I was excited to get a chance to read some of Tung-Hui Hu’s new book after reading reviews about it over the past few months. I want to talk about some of the sections I found notable in the few chapters we read this week. I hope that his analyses of networks can sum up or meet with our in-class network specific deliberations. However, I should add that reading through the introduction, I may have gotten a whiff of sheer description and text-book like clarifications akin to both Galloway and most new-media folk writing about the internet these days. Although my critique of them remains half-baked, I think one can only be bemused by the physical and statistical fact of the vast and ominous media infrastructure to a point.

This could very well sum up my contention with contemporary new-media scholars for now. Yet, there remains something interesting about the process of description in many of these writings. Most, like Hu, are able to find one or two humanistic claim to pivot and/or localize their vast inquiries into the histories and make-up of new media. Tung-Hui Hu thinks from yet another corner, this time about networks as ideology, as “metaphor for knowledge”, or as a “system of belief” (10). So despite my initial resistance, I felt it easy to cozy up to Hu’s unique voice in the contemporary conversation.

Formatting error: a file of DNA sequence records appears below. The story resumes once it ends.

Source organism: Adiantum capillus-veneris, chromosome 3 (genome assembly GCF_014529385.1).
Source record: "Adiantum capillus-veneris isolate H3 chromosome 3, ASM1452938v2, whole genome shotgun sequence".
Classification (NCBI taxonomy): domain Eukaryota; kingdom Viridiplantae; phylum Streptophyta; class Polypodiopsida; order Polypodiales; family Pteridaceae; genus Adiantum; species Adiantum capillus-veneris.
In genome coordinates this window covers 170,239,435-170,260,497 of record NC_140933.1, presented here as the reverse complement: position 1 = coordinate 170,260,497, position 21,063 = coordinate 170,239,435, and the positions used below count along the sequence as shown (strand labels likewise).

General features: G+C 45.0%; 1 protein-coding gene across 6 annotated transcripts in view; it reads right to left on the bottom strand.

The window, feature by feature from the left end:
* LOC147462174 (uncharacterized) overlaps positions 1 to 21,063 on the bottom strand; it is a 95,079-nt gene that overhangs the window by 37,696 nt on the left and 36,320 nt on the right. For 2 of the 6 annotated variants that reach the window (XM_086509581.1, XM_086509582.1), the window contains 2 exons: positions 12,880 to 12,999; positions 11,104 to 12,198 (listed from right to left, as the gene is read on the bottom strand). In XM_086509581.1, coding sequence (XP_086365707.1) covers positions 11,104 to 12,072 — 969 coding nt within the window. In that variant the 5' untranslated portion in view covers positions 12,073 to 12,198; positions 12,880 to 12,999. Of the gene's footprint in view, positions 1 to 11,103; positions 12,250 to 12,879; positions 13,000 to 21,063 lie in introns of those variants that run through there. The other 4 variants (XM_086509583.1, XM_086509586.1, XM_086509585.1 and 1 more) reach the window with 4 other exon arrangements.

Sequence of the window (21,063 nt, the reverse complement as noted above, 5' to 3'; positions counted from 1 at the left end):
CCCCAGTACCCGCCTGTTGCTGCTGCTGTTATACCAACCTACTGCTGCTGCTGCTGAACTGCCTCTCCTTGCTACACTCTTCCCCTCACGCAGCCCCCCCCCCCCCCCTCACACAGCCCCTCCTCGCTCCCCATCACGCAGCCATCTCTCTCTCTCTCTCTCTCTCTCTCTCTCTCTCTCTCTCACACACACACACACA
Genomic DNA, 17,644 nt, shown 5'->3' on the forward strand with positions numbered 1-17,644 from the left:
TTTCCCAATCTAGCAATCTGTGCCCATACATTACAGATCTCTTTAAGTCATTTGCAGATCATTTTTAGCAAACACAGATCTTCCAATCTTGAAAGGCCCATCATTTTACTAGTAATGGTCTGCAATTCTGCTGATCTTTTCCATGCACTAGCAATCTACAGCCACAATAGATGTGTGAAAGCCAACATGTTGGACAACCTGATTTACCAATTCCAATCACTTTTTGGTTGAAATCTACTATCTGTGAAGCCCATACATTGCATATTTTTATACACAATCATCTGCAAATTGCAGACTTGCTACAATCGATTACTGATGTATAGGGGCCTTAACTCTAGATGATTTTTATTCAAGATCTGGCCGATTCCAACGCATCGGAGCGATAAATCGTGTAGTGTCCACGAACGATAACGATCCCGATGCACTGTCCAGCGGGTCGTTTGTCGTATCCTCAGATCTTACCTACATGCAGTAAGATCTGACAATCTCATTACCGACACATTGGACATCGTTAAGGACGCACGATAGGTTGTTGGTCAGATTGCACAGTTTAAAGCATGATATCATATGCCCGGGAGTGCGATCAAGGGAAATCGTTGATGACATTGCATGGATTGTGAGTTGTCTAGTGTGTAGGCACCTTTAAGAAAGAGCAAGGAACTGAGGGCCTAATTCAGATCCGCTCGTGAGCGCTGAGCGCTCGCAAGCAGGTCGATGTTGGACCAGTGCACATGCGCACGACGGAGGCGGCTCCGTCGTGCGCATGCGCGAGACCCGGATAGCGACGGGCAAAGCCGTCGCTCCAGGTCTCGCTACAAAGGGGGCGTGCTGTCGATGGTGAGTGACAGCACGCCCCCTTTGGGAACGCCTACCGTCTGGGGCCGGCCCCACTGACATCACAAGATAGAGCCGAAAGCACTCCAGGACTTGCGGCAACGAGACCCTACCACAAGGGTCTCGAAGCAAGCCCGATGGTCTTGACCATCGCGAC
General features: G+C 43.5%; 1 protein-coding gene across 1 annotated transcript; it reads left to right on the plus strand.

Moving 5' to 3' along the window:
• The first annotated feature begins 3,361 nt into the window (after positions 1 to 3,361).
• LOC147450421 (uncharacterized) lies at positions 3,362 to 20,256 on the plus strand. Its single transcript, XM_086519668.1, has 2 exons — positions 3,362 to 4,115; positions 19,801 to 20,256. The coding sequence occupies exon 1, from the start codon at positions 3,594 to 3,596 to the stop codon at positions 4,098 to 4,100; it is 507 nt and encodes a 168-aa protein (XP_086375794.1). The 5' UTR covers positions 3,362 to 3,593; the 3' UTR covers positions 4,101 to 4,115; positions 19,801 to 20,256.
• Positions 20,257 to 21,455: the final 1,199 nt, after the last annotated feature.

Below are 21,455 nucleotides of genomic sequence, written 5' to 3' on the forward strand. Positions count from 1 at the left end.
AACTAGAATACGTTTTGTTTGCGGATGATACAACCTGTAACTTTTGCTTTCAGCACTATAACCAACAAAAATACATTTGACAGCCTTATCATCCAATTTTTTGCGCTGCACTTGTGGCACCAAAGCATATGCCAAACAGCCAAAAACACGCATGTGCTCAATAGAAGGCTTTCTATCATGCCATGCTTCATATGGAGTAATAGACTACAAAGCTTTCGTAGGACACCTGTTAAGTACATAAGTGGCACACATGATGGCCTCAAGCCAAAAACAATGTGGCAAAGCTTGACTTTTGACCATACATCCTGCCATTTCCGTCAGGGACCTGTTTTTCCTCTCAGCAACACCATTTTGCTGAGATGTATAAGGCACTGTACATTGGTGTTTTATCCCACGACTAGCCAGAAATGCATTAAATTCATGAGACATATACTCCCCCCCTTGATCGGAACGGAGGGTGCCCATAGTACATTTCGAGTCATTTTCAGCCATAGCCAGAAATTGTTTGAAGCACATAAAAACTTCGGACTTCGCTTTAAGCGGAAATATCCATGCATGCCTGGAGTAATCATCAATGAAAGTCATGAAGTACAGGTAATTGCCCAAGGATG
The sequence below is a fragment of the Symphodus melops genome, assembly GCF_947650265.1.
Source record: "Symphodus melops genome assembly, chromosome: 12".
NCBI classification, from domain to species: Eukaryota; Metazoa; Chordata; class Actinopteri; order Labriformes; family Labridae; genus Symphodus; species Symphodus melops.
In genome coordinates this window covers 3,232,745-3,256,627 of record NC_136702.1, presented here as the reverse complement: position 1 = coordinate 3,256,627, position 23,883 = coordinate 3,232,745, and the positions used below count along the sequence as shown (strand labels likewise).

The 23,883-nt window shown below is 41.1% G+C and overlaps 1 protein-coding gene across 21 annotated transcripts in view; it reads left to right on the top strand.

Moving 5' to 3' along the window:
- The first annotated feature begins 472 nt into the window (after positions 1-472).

Another one of Hu’s points I gravitate towards is his own critique of new-media scholarship. But we should pay close attention to the handful of things Hu wants to think of differently. First, the shape of modern communication networks themselves (they don’t like A, they look like B), and secondly (at least in the first chapter) whether free internets in the West are really as impervious to attacks as Galloway claims. I am curious to see if anyone else gets the feeling that this debate is prone to stoppage and is fussy and pedantic. It may be historic, but not in the fully Foucauldian sense (though this comparison has been made). I am going to stop now, for I feel this post is running too long and that I may be getting too big for my britches. I hope to articulate this in class a bit further tonight.